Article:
18. Pintscher, Lydia (13 February 2013). "Wikidata live on the English Wikipedia". Wikimedia Deutschland. Retrieved 15 February 2013.
  19. Pintscher, Lydia (6 March 2013). "Wikidata now live on all Wikipedias". Wikimedia Deutschland. Retrieved 8 March 2013.
  20. "Wikidata ist für alle Wikipedien da" (in German). Golem.de. Retrieved 29 January 2014.
  21. "Wikipedia talk:Wikidata interwiki RFC". March 29, 2013. Retrieved March 30, 2013.
  22. Pintscher, Lydia (23 September 2013). "Wikidata is Here!". Commons:Village pump.
  23. Pintscher, Lydia. "Wikidata/Status updates/2013 03 01". Wikimedia Meta-Wiki. Wikimedia Foundation. Retrieved 3 March 2013.
  24. Pintscher, Lydia (27 March 2013). "You can have all the data!". Wikimedia Deutschland. Retrieved 28 March 2013.
  25. "Wikidata goes live worldwide". The H. 2013-04-25. Archived from the original on 1 January 2014.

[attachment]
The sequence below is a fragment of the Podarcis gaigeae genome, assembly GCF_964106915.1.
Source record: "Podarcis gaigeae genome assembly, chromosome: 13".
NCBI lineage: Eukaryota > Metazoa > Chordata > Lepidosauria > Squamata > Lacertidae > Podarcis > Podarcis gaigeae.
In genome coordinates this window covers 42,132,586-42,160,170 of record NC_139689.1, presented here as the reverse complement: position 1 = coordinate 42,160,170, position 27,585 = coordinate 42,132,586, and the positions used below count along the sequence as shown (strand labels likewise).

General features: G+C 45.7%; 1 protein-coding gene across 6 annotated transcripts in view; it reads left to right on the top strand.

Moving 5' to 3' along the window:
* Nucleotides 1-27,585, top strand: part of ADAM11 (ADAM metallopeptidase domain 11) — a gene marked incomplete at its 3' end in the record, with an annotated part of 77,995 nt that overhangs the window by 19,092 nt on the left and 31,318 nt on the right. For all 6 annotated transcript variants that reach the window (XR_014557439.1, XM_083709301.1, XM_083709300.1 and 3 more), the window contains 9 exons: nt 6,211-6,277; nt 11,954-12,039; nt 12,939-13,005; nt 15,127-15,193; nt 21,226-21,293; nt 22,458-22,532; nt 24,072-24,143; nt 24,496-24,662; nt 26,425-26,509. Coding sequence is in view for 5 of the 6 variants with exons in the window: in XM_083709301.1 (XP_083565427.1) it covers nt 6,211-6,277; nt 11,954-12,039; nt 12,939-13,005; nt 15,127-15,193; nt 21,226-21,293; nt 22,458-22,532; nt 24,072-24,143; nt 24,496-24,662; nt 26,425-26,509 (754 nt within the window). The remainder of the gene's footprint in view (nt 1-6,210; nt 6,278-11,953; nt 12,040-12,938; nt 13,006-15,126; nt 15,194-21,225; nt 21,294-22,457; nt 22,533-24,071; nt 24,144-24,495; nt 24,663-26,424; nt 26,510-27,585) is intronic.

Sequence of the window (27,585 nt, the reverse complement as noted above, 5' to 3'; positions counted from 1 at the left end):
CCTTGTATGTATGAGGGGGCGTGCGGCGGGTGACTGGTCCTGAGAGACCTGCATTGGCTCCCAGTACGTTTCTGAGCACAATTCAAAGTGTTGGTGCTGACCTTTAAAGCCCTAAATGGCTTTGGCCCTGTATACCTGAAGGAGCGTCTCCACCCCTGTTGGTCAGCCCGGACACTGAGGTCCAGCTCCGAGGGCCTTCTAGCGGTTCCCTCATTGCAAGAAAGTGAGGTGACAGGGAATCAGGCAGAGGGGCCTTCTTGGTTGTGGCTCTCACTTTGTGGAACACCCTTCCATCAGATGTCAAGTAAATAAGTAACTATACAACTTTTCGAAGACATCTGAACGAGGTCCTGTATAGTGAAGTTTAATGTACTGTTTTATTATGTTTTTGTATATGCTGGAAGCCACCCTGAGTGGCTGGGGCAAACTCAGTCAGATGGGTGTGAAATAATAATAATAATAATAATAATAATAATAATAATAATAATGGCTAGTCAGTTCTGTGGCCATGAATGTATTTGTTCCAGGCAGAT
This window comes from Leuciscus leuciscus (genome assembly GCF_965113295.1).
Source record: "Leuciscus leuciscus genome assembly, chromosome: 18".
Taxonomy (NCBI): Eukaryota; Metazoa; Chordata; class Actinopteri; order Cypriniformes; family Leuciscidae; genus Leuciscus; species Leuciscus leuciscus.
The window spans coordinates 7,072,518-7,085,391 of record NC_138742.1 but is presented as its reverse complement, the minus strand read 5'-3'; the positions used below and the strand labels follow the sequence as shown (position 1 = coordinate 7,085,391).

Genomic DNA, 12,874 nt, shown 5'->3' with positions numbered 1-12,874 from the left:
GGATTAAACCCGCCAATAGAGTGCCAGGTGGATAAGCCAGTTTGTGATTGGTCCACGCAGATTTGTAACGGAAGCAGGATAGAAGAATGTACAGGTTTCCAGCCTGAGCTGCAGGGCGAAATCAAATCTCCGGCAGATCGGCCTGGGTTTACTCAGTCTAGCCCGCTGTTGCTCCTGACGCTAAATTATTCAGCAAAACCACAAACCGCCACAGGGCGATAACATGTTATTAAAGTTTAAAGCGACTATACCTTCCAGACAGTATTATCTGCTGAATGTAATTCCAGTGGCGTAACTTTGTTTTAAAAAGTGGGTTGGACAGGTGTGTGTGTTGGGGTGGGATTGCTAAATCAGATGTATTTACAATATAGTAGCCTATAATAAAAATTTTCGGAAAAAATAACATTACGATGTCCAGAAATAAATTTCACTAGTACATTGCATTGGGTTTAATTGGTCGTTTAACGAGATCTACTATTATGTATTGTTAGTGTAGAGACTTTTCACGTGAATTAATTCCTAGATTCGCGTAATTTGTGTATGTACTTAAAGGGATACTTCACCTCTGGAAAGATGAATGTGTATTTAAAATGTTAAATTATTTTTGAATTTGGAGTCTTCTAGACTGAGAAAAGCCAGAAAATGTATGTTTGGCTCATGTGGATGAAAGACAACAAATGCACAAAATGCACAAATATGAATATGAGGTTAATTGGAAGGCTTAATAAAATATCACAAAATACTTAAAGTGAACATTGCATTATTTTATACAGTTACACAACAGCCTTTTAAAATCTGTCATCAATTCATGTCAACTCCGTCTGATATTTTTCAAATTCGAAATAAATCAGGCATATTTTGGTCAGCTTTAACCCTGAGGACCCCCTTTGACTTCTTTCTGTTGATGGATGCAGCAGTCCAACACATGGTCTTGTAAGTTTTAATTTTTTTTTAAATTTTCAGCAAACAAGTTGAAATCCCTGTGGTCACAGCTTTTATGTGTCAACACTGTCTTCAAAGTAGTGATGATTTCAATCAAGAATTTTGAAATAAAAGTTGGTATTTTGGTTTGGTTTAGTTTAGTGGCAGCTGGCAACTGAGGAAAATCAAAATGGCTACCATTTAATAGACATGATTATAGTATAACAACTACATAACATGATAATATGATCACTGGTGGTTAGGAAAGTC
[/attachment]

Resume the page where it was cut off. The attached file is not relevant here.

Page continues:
26. Lydia, Pintscher (16 September 2015). "Wikidata: Access to data from arbitrary items is here". Wikipedia:Village pump (technical) . Retrieved 30 August 2016.
  27. Lydia, Pintscher (27 April 2016). "Wikidata support: arbitrary access is here". Commons:Village pump . Retrieved 30 August 2016.
  28. https://query.wikidata.org/
  29. "Announcing the release of the Wikidata Query Service".
  30. "Wikidata Query Data tools".
  31. "Most Popular Island, Plane Crash Movies and TV Shows". IMDb.
  32. "Feature Film, with Johnny Depp, Leonardo DiCaprio (Sorted by Popularity Ascending)". IMDb.
  33. commons:File talk:Wikidata-logo-en.svg#Hybrid. Retrieved 2016-10-06.
  34. https://blog.wikimedia.de/2012/07/13/und-der-gewinner-ist/
  35. "First ODI Open Data Awards presented by Sirs Tim Berners-Lee and Nigel Shadbolt". Archived from the original on 2016-03-24.
  36. "Percentage of articles making use of data from Wikidata".
  37. "Wikidata Tools - Visualize data".
  38. "Scholia - Wikidata".
  39. "International Semantic Web Conference 2018".
  40. Rob Barry / Mwnci - Deep Spreadsheets · GitLab
  41. "Public Review Issues".
  42. Wiki Explorer in the Google Play Store
  43. Krause, Volker, KDE Itinerary - A privacy by design travel assistant , retrieved 2020-11-10

Further reading